Research makes it easy to understand sucrose losses
Studies carried out by Cenicaña seek to determine the amount of sucrose and other sugars that are lost by microbial action. The results will be used to implement hygienic control measures that reduce sucrose losses.
In the sugar production processes, not all of the sucrose that enters the cane becomes a final product, nor can it be detected in the bagasse, cachaça or honey. It is what the sector commonly knows as indeterminate losses.
Thanks to different investigations, it was known that these sucrose losses are produced by physical, microbial and thermal actions both in the field and in the factory, but the quantification of the losses according to the cause was still pending.
In recent years Cenicaña has made progress in this task and today there is an approximation of how much is lost in sugar production by the action of microorganisms, which will serve to implement hygienic control measures that reduce said losses.
According to Tatiana Daza, a Cenicaña microbiologist, sugar cane contains a large number of microorganisms, including bacteria, yeasts and filamentous fungi. Most of them come from plant material and soil, and some agronomic and operational management practices have a significant impact on the microbial population of sugarcane.
In evaluations of the deterioration of the juices, it was found that microorganisms are responsible for around 87% of the losses of sugars. The microbial group that causes the greatest impact on the consumption of sugars is lactic acid bacteria, specifically Leuconostoc mesenteroides.
The research consisted of jointly studying the behavior of chemical and microbiological parameters of sugarcane juices to determine the equivalent in sugars that are lost by the action of microorganisms and their products (metabolites) present in the materials or the final product, already that metabolites are formed as microorganisms consume a certain amount of sugar.
According to the microbiologist, “thanks to this research it is now known that the bacterium Mesenteroid Leuconoctocs produces several metabolites, mainly dextran (49%), lactic acid (25%), ethanol (23%) and acetic acid (3%). This bacterium requires four units of sucrose to produce one unit of dextrans ”.
The results of this research will lead in the future to reduce sucrose losses due to microbial action, because they are the basis for implementing control measures that start in the field and go to processing in the factory.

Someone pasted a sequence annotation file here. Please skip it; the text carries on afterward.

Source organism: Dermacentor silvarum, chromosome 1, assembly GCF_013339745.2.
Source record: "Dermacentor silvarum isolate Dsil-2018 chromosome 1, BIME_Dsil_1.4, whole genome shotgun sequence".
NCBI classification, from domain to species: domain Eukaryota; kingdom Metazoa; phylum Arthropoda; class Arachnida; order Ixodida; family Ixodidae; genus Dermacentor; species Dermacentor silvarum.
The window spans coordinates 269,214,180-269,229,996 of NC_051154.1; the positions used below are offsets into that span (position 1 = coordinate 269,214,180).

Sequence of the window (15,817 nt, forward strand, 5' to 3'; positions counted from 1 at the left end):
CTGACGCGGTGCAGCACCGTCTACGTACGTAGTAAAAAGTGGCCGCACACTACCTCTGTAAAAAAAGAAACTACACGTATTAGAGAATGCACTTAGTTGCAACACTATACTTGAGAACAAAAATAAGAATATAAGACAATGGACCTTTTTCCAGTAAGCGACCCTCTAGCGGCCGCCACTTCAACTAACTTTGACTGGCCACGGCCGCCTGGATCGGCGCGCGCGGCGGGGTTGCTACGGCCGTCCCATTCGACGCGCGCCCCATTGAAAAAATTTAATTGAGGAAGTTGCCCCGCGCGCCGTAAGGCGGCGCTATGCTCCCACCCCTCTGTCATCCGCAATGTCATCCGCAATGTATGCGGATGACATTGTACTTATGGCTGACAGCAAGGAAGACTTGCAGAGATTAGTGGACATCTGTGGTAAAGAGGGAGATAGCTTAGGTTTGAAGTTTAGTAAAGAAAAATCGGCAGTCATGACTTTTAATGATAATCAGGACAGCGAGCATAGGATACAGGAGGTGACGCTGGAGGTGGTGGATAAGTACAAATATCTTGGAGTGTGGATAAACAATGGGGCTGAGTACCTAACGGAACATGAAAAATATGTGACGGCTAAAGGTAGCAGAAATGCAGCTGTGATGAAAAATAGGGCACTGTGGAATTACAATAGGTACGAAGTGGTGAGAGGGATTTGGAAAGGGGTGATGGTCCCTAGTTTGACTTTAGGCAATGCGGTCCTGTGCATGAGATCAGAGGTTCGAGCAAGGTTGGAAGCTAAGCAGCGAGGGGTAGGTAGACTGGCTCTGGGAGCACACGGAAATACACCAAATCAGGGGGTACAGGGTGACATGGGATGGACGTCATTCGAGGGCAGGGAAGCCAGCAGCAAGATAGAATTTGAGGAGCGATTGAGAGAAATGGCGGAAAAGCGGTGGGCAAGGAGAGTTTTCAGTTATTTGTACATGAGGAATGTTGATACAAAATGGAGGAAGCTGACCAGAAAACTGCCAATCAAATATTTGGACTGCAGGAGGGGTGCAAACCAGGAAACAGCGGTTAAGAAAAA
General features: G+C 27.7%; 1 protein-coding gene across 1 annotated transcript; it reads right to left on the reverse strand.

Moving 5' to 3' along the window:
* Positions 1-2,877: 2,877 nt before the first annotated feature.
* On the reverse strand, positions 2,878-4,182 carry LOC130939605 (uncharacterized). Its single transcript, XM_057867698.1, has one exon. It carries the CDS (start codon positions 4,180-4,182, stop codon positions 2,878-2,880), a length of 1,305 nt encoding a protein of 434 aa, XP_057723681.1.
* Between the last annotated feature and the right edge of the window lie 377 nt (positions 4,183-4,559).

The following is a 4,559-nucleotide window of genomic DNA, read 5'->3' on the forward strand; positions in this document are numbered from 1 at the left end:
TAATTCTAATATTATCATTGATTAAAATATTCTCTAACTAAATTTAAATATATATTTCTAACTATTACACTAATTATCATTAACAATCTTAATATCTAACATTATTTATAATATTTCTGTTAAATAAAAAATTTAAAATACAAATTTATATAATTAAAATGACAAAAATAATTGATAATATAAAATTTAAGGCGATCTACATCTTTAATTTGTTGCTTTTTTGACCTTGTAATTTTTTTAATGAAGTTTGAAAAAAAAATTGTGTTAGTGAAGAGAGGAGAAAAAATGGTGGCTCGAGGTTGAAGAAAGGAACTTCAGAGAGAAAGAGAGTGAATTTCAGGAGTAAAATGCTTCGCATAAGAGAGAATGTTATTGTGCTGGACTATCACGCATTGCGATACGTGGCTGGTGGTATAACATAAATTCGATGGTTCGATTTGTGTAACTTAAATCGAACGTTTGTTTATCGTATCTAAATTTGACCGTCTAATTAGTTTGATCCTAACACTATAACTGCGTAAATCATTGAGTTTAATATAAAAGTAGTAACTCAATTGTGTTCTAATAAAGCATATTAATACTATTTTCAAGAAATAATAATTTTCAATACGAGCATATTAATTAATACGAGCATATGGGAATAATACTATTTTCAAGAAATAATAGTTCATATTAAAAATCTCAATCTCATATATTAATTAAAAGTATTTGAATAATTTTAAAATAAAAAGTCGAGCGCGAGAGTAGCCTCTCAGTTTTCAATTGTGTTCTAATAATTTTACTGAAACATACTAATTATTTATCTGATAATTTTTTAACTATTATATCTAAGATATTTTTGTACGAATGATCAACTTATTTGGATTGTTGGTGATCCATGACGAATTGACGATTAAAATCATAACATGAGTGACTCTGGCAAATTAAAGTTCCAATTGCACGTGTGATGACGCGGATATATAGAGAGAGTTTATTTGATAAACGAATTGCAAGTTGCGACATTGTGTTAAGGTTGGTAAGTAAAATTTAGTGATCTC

Towards safety practices
The global trend in the food industry is to prevent risks along the production chain by guaranteeing the absence of physical, chemical or biological agents that can cause harm to consumers.
The Colombian sugar industry is not alien to this trend and dedicates efforts to implement a Food Safety Management System (SGI), which is why Cenicaña carries out research related to the prevention of microbiological risk in the process of obtaining sugar.
As part of this work, the Center also accompanies the mills in establishing the programs that are prerequisite for the SGI and to meet the microbiological requirements of the finished product. Thanks to microbiological monitoring throughout the production process, it has been possible to determine that the thermal and physicochemical mechanisms are sufficient to minimize the high load of microorganisms that enter the factory with the cane by 99%.
Additionally, infrastructure adjustments and sanitary and cleaning programs contribute to reducing the risk of cross contamination that favors the proliferation of microorganisms. These measures are intended to ensure that the sugar meets the established microbiological quality requirements.
Microbiologists review projects
During 2014, the group of microbiologists from the agro-industrial sugar factories met on three occasions with the purpose of learning about the progress of research projects related to microbiology in the sugar production process and standardizing methods for the analysis of sugar and process materials, in order to have sensitive and reliable methodologies that guarantee the absence of microbiological risks and higher quality in the products.
Some of these methods are involved in the standardization process carried out by Icontec's sugar and molasses committee.
During these periodic meetings, called by Cenicaña, the new developments in microbiological supplies available in the market and that could be applied in manufacturing activities are also analyzed.
As part of the standardization process, this group performs interlaboratory tests to establish levels of repeatability, reproducibility and sensitivity of the methods used. The last test was carried out last May in the microbiology laboratories of the Riopaila and Castilla factories.